Once upon a time, not that long ago, in-house company travel managers ruled the roost. Now procurement, finance, HR, IT, security, marketing, health & safety teams, bookers and travelers themselves all have a say in developing and delivering the travel program.
Nowadays there’s more to business travel than purchasing, so where should responsibility for travel sit? The problem is that travel management is a very broad discipline, and the range of company functions that need to be involved changes according to the range of services covered by travel policy, the maturity of the program and that most individual of factors – corporate culture.
The fact is there’s much more to travel management than purchasing. A program can offer great rates and loads of perks like free Wi-Fi, complimentary up-grades and so on, but if the program doesn’t meet the needs of travelers as well as the company, or the program isn’t properly explained to travelers and arrangers there’s little chance of securing the required level of compliance.
2017 research by Deloitte found that 83% of company executives say talent acquisition is important or very important . This explains a shift in corporate attitudes since the millennium from organizations using the travel policy as a stick with which to beat travelers into compliance, to regarding travel policy as means to engage and even reward travelers. Put another way, whilst most business travelers go where they are told, they do expect to be treated as customers.
Millennials and Gen Z travelers won’t accept being treated in the same way as previous workforce generations. If they are, a competing company will snap up their talent. So, travel managers are now looking to drive savings through traveler satisfaction, which in turn means harmonizing corporate objectives with employee productivity. This has traditionally been HR’s.
The scope of travel management is changing. Events like ProCon Indirect and ProCon Travel** show how travel is embracing multiple purchasing categories. Over the last 10 years Strategic Meetings Management (SMM) and relocation has come into travel’s orbit. The number of TMCs providing SMM services has grown significantly, either by importing expertise or acquiring specialist agencies with the expertise and systems already in place. Consolidation in travel management is being driven by corporates’ desire to have all management information in one place and by duty of care responsibilities.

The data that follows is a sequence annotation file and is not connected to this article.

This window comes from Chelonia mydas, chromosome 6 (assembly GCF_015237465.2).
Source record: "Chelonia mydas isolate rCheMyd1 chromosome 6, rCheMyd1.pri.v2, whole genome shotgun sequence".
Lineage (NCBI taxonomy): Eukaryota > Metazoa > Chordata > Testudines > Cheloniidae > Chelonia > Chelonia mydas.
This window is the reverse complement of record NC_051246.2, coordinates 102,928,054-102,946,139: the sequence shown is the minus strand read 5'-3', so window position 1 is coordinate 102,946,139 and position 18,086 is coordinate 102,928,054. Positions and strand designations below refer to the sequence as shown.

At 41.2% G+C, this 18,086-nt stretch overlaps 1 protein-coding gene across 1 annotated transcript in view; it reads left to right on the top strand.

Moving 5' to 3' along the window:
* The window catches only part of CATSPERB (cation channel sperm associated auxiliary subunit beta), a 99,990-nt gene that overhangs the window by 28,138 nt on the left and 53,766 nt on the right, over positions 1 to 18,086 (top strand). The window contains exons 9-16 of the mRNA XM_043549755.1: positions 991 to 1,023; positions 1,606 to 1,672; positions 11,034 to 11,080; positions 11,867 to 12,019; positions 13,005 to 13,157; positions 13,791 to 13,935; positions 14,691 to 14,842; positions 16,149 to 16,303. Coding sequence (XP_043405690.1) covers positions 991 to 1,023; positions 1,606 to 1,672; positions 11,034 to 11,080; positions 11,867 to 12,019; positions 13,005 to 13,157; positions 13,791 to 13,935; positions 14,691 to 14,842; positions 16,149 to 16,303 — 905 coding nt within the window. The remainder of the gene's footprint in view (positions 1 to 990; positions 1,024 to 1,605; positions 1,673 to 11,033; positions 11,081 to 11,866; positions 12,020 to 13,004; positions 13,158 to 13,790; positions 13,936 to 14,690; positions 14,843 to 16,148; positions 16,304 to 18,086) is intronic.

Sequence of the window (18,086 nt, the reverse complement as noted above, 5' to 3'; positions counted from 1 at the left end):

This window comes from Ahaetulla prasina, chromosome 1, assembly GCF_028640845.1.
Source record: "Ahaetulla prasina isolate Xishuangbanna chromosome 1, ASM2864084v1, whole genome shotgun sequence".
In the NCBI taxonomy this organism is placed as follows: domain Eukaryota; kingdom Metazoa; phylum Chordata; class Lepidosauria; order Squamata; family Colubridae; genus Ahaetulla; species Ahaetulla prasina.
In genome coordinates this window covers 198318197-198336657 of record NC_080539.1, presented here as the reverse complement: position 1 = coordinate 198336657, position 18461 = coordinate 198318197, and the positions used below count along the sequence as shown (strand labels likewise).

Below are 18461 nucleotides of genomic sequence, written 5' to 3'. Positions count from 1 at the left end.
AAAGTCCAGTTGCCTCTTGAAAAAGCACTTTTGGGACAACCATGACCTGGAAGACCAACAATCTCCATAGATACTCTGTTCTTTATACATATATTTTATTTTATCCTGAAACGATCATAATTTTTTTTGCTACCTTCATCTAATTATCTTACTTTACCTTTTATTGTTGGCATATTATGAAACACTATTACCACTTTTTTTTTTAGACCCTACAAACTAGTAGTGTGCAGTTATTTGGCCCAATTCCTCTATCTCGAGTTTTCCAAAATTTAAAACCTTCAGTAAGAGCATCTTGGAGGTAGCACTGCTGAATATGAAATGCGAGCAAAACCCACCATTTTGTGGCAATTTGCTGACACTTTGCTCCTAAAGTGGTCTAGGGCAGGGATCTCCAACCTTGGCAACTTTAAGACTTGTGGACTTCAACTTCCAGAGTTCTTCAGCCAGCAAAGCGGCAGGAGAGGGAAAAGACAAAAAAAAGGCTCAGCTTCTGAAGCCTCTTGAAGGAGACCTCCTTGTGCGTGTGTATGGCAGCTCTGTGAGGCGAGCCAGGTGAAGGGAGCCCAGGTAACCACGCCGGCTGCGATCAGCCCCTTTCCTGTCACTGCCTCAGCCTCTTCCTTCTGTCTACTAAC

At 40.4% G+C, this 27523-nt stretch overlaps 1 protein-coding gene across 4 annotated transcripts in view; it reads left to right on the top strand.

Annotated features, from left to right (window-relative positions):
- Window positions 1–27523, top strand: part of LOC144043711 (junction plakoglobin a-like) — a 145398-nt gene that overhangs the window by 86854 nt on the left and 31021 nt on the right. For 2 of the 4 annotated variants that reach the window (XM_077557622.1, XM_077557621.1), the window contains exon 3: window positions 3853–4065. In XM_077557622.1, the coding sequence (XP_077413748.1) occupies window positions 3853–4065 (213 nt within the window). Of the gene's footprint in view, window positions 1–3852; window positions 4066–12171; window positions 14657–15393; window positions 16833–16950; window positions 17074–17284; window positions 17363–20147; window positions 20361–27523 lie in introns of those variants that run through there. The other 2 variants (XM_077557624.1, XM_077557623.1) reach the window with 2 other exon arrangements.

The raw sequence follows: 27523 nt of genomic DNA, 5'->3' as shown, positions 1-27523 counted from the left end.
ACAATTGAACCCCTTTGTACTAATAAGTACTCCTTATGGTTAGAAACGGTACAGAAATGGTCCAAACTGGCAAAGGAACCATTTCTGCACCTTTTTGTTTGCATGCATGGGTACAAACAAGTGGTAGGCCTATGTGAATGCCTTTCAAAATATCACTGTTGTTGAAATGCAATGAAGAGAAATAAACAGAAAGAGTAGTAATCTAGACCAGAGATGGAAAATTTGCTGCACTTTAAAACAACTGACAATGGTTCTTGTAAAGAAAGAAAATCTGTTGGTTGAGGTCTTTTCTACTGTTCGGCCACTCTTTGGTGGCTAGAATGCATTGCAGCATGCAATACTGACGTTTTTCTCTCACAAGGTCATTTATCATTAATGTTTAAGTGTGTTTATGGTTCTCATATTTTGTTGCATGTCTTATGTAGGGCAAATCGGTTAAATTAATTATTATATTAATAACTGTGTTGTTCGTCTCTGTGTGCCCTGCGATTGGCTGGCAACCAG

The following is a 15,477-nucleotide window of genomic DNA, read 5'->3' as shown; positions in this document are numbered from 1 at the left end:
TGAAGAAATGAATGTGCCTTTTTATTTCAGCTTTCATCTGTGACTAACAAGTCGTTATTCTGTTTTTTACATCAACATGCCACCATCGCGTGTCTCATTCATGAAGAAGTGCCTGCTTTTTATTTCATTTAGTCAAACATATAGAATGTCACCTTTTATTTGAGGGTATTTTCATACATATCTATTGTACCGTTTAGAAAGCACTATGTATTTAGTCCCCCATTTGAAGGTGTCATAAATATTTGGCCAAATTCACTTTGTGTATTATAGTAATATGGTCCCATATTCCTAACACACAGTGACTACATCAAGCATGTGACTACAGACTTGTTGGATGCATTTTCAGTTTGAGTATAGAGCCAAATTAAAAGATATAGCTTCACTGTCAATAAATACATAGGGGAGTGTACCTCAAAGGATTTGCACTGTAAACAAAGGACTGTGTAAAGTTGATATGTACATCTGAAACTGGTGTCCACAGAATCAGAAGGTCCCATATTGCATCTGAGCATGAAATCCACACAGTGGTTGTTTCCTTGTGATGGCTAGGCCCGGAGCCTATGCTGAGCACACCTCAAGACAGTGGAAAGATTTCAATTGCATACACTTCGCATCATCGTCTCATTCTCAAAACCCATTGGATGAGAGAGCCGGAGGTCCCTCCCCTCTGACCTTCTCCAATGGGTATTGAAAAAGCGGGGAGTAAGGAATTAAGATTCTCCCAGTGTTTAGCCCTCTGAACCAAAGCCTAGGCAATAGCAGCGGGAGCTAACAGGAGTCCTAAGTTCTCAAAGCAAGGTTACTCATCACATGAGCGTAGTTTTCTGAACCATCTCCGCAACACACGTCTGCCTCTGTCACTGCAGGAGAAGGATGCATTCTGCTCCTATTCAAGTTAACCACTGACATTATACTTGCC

From setting objectives and priorities such as savings, duty of care, traveler safety and well-being, HR has much to contribute to travel management over the next decade, and beyond.
Processes for trip approval, booking, expense & compliance must be integrated and robust, making technology another essential component of travel management. IT teams are core to linking up these processes, especially as more corporates look to data analytics to evaluate their travel programs.
Millennials already rely on technology to get things done quickly. In the future, when augmented and virtual technologies are embedded into organizational DNA, machines will make buying decisions on their behalf. It’s simply illogical to assume IT functions won’t have a big part to play inn travel management too.
So where does this leave procurement? B2B is a process-driven world, where the focus is on cost savings and margins. Procurement’s primary responsibility is negotiating and buying products and services. Procurement sets the rules that govern buying processes, ensure fair trade and sustainable supply chains.
Of course, none of this works without the buy-in of the most important stakeholder group of all – travelers. Which is where the link between procurement and HR becomes essential. As we’ve seen, the argument around whether procurement or HR should be responsible for corporate travel policy is therefore misleading. Travel management requires the skills and knowledge of multiple teams across multi-=disciplines.
The answer to the debate will depend largely on the management culture in any given organization. Which only goes to show that, once again, when it comes to travel management, one size doesn’t fit all.
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